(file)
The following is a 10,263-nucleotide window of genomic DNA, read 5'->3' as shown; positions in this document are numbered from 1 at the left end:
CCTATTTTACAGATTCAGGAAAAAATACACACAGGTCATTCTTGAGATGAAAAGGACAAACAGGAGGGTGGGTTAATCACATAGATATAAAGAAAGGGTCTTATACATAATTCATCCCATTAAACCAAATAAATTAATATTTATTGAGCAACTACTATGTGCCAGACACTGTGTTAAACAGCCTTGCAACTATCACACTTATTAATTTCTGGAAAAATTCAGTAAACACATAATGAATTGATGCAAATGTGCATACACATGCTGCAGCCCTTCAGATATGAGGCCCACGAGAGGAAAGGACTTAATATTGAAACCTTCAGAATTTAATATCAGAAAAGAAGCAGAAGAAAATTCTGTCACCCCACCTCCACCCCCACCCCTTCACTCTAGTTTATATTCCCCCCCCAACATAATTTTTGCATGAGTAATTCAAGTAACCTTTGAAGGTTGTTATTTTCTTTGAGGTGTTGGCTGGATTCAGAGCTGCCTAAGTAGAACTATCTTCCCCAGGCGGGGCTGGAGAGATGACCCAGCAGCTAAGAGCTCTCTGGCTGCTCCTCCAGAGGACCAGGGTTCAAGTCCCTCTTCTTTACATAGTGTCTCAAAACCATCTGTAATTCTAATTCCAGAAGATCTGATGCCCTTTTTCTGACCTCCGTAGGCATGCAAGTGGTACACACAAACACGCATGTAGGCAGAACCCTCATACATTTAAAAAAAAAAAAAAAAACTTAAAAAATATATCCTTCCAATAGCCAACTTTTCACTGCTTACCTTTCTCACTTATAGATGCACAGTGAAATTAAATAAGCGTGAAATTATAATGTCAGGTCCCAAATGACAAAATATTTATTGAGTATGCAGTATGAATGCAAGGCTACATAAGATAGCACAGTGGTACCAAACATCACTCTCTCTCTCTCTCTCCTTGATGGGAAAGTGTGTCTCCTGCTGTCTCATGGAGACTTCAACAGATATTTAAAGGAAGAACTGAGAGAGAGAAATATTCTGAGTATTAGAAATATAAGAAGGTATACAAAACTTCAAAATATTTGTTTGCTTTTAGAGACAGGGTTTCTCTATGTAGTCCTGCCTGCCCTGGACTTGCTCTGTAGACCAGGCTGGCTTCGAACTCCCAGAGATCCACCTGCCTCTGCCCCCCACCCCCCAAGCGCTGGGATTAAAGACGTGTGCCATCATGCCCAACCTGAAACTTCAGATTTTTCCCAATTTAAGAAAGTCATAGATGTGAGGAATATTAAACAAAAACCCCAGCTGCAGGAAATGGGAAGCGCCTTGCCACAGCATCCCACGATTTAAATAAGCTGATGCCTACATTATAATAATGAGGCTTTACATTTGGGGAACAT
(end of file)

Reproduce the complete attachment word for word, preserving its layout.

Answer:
The following is a 10,263-nucleotide window of genomic DNA, read 5'->3' as shown; positions in this document are numbered from 1 at the left end:
CCTATTTTACAGATTCAGGAAAAAATACACACAGGTCATTCTTGAGATGAAAAGGACAAACAGGAGGGTGGGTTAATCACATAGATATAAAGAAAGGGTCTTATACATAATTCATCCCATTAAACCAAATAAATTAATATTTATTGAGCAACTACTATGTGCCAGACACTGTGTTAAACAGCCTTGCAACTATCACACTTATTAATTTCTGGAAAAATTCAGTAAACACATAATGAATTGATGCAAATGTGCATACACATGCTGCAGCCCTTCAGATATGAGGCCCACGAGAGGAAAGGACTTAATATTGAAACCTTCAGAATTTAATATCAGAAAAGAAGCAGAAGAAAATTCTGTCACCCCACCTCCACCCCCACCCCTTCACTCTAGTTTATATTCCCCCCCCAACATAATTTTTGCATGAGTAATTCAAGTAACCTTTGAAGGTTGTTATTTTCTTTGAGGTGTTGGCTGGATTCAGAGCTGCCTAAGTAGAACTATCTTCCCCAGGCGGGGCTGGAGAGATGACCCAGCAGCTAAGAGCTCTCTGGCTGCTCCTCCAGAGGACCAGGGTTCAAGTCCCTCTTCTTTACATAGTGTCTCAAAACCATCTGTAATTCTAATTCCAGAAGATCTGATGCCCTTTTTCTGACCTCCGTAGGCATGCAAGTGGTACACACAAACACGCATGTAGGCAGAACCCTCATACATTTAAAAAAAAAAAAAAAAACTTAAAAAATATATCCTTCCAATAGCCAACTTTTCACTGCTTACCTTTCTCACTTATAGATGCACAGTGAAATTAAATAAGCGTGAAATTATAATGTCAGGTCCCAAATGACAAAATATTTATTGAGTATGCAGTATGAATGCAAGGCTACATAAGATAGCACAGTGGTACCAAACATCACTCTCTCTCTCTCTCTCCTTGATGGGAAAGTGTGTCTCCTGCTGTCTCATGGAGACTTCAACAGATATTTAAAGGAAGAACTGAGAGAGAGAAATATTCTGAGTATTAGAAATATAAGAAGGTATACAAAACTTCAAAATATTTGTTTGCTTTTAGAGACAGGGTTTCTCTATGTAGTCCTGCCTGCCCTGGACTTGCTCTGTAGACCAGGCTGGCTTCGAACTCCCAGAGATCCACCTGCCTCTGCCCCCCACCCCCCAAGCGCTGGGATTAAAGACGTGTGCCATCATGCCCAACCTGAAACTTCAGATTTTTCCCAATTTAAGAAAGTCATAGATGTGAGGAATATTAAACAAAAACCCCAGCTGCAGGAAATGGGAAGCGCCTTGCCACAGCATCCCACGATTTAAATAAGCTGATGCCTACATTATAATAATGAGGCTTTACATTTGGGGAACAT